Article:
Loudoun County school officials sent an email to parents last week warning about a Netflix series they say sensationalizes suicide.
The letter said the school system has heard concerns from educators and parents about the fictional series “13 Reasons Why.” The show, rated for mature audiences, details the story of a 17-year-old girl who leaves behind 13 audiotapes prior to her suicide. The tapes reveal how her relationships with others led to her suicide. The episodes include graphic content involving sexual assaults and the act of suicide. Mental health professionals have raised concerns about the potential risks that exist for some teenagers because of the sensationalized treatment of suicide.
“The decision to allow your children to watch this series is, of course, a personal choice,” the email reads. “However, given the abundance of concern from professional organizations and mental health professionals, we wanted to make you aware of its potential effect.”
The email provided a link to an article from the National Association of School Psychologists website that provides information about how to approach children about the show. [Read it here.] It also encouraged families to read about youth suicide warning signs at youthsuicidewarningsigns.org or connect with local resources.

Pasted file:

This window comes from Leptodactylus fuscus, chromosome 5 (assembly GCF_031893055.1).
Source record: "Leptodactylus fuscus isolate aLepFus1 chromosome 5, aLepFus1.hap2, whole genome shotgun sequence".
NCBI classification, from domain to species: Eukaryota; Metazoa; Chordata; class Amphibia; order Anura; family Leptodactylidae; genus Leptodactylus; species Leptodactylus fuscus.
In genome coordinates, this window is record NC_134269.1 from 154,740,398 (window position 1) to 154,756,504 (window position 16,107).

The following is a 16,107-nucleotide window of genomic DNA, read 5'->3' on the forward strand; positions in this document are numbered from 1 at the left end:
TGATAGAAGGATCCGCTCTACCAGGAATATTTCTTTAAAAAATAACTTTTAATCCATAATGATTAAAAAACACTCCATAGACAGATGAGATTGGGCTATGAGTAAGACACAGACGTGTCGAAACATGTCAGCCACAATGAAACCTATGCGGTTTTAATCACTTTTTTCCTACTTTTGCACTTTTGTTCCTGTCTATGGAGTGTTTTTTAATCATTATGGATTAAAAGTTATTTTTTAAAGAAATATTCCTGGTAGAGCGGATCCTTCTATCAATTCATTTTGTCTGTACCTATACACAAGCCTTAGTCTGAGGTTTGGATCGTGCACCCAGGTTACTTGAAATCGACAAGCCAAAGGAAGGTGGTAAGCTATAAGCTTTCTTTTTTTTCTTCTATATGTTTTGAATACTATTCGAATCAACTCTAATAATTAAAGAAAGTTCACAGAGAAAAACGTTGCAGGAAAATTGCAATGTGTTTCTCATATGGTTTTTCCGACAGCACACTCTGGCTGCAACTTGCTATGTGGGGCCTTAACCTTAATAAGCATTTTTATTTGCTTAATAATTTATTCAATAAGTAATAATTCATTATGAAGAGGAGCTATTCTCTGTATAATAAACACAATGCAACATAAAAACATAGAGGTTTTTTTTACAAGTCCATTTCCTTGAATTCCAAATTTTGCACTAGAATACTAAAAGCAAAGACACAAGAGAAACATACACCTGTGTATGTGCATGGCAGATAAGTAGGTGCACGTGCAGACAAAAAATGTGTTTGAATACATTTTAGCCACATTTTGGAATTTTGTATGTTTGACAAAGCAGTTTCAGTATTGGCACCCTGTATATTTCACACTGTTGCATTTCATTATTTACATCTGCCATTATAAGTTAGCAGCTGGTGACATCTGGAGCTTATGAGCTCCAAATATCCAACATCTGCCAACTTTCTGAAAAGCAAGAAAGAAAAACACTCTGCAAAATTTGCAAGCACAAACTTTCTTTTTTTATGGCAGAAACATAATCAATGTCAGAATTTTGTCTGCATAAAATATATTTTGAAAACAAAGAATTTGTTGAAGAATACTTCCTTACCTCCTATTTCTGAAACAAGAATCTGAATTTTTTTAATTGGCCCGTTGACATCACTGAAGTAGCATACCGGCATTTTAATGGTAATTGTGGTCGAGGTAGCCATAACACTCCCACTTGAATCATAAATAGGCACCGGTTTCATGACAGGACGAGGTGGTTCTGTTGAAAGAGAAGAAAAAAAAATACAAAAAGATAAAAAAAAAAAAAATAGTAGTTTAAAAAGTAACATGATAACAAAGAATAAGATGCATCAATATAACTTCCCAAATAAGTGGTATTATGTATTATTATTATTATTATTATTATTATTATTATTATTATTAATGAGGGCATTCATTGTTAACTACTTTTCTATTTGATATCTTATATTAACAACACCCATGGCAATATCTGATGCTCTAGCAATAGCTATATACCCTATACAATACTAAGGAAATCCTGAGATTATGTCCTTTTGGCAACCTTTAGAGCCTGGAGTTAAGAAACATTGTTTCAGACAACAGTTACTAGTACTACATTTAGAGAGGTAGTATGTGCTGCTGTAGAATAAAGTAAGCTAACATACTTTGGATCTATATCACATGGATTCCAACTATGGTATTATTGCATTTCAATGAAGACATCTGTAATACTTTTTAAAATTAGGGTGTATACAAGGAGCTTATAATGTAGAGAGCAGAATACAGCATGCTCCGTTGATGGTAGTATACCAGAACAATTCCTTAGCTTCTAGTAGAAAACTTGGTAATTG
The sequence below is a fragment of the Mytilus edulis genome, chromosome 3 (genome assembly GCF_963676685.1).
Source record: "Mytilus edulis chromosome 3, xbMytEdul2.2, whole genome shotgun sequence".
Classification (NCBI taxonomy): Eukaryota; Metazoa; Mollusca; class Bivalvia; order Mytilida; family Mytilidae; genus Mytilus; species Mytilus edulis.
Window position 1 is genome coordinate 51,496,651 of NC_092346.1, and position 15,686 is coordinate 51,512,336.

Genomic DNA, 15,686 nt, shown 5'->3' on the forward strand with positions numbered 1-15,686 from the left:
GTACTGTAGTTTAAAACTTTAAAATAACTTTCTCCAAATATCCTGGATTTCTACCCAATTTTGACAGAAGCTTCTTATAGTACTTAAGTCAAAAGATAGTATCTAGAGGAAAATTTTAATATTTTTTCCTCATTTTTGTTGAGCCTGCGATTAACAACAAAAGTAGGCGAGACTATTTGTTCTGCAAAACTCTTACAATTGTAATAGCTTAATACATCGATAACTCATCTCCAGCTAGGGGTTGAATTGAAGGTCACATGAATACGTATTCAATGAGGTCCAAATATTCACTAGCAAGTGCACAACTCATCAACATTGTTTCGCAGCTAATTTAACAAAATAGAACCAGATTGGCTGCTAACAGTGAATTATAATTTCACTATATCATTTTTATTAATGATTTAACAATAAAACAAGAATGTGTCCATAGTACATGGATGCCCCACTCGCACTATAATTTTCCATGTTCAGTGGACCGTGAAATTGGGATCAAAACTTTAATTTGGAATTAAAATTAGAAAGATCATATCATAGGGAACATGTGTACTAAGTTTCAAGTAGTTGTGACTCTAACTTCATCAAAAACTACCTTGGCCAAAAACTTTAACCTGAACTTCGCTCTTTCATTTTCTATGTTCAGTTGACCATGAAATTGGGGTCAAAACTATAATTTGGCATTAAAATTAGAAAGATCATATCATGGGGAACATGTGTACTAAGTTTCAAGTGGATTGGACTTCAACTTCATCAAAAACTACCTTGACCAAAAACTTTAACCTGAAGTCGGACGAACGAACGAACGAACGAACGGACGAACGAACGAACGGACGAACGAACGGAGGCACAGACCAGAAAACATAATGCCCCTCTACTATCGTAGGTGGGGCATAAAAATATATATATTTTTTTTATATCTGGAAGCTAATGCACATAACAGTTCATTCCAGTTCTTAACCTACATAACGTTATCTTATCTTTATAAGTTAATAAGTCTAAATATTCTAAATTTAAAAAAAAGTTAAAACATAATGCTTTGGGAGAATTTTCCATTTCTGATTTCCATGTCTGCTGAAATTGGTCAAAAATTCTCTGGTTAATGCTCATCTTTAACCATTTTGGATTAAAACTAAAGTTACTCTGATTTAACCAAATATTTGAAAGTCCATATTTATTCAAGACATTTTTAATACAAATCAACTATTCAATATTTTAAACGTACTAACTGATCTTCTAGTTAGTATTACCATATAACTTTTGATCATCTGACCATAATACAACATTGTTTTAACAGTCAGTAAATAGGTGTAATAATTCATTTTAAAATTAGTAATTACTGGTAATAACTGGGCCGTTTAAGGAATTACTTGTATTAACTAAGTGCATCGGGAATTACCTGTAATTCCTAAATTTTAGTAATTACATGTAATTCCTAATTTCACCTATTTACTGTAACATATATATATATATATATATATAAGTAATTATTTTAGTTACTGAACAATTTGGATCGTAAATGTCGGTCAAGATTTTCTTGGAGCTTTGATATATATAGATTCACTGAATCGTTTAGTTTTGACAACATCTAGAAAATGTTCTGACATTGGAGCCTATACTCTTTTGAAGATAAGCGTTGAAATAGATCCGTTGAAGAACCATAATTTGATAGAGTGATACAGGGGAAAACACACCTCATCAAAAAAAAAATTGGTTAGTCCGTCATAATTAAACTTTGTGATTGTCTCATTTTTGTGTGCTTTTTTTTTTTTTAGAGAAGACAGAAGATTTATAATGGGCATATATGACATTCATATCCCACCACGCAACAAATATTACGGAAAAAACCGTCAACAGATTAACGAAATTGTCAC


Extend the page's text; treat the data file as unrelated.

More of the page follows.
Through Loudoun County Mental Health, Substance Abuse and Developmental Services, help is available 24 hours, seven days a week at 703-777-0320 for those experiencing an immediate and severe emotional crisis. The Crisis Intervention Team Assessment Center, at 102 Heritage Way, Leesburg, is open from 7 a.m. to 11 p.m. daily with mental health professionals available for anyone in crisis. Non-emergency appointments can be made at 703-771-5100.
“If you wish to discuss concerns regarding your child and the issue of suicide,” the letter states, “please contact your school counselors, school psychologist, or school social worker.”
[Read Neil McNerney’s related column, “A Counselor’s Take on ‘13 Reasons Why,’” here.]